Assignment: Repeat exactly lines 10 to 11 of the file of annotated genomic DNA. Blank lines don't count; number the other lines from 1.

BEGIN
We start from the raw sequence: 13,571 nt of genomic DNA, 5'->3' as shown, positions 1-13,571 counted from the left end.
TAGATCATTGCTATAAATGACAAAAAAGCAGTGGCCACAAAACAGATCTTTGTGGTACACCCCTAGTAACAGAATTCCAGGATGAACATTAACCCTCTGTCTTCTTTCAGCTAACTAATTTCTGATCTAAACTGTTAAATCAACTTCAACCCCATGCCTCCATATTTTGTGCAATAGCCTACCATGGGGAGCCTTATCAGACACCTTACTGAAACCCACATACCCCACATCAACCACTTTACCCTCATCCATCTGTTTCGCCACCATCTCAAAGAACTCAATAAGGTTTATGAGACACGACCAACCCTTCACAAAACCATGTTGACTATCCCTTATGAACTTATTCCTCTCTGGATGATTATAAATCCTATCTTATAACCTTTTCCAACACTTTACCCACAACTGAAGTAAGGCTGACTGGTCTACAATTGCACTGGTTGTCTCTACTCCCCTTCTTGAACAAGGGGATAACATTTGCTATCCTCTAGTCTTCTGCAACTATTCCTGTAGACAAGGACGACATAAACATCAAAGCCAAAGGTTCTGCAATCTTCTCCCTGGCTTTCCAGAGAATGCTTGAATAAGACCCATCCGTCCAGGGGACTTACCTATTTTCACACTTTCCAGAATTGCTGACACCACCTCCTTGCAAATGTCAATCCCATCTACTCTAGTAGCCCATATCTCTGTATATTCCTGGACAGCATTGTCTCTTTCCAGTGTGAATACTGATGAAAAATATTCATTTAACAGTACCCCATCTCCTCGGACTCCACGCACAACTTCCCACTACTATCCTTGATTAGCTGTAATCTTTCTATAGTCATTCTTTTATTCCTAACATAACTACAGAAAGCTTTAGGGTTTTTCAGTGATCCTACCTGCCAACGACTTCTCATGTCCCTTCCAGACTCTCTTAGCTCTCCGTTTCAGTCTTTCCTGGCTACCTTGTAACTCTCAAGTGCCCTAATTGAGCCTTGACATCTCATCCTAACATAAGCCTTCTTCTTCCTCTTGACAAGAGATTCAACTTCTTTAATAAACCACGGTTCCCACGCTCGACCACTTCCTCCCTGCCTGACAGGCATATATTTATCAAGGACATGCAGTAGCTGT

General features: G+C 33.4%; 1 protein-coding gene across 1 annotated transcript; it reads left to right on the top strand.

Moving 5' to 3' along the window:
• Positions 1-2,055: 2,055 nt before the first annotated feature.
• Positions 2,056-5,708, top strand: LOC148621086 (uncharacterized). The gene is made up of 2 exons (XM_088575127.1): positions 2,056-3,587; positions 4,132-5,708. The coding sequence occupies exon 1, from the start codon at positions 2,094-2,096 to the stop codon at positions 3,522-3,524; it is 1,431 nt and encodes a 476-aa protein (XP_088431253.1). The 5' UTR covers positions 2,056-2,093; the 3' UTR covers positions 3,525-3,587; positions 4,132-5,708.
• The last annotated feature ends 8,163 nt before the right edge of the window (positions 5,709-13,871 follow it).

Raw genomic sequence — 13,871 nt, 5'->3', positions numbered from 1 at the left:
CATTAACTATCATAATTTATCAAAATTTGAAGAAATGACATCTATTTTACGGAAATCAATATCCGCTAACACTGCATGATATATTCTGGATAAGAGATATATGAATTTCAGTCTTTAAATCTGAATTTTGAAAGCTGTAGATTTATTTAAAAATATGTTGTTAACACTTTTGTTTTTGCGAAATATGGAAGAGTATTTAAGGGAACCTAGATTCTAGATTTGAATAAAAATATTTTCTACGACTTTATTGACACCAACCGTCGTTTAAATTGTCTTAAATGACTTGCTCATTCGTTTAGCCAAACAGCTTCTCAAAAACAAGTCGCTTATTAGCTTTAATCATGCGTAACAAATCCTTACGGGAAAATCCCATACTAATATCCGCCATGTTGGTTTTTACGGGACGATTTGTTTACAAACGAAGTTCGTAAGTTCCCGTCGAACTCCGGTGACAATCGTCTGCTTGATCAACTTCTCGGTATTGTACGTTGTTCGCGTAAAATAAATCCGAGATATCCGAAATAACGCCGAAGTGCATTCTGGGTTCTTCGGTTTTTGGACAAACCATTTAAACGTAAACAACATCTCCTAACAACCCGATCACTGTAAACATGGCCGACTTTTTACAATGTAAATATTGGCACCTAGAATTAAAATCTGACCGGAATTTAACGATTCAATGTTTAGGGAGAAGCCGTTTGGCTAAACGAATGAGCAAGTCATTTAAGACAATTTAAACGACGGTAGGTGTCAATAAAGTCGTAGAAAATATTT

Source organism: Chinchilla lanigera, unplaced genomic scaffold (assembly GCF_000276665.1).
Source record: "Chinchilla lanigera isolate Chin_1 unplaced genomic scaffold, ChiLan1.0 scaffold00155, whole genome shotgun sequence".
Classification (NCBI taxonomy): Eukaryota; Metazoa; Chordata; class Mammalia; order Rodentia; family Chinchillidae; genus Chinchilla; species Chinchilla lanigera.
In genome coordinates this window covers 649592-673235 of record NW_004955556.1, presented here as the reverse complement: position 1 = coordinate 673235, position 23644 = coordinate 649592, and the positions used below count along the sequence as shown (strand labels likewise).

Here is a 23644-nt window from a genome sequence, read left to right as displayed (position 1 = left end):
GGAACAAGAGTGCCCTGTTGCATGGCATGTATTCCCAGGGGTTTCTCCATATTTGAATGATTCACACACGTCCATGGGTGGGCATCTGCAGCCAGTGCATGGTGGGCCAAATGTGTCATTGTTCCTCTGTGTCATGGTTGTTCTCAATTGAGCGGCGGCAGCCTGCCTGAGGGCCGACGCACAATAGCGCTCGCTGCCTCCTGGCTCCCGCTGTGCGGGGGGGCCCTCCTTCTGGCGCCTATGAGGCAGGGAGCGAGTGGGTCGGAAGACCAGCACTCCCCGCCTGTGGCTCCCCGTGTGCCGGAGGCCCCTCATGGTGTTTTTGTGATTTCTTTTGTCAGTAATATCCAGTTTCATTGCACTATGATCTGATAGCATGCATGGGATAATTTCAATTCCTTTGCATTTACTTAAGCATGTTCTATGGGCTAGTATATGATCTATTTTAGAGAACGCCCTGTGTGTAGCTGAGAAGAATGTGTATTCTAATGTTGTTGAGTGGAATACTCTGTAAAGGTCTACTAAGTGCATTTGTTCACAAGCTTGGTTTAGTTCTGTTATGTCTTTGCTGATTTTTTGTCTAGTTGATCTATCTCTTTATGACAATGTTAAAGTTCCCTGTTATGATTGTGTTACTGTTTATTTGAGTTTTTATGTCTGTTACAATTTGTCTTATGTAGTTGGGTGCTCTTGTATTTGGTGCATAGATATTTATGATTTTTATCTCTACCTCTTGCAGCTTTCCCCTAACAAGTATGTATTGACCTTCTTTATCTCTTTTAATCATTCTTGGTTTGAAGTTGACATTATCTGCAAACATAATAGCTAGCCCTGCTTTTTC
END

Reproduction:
Source organism: Chinchilla lanigera, unplaced genomic scaffold (assembly GCF_000276665.1).
Source record: "Chinchilla lanigera isolate Chin_1 unplaced genomic scaffold, ChiLan1.0 scaffold00155, whole genome shotgun sequence".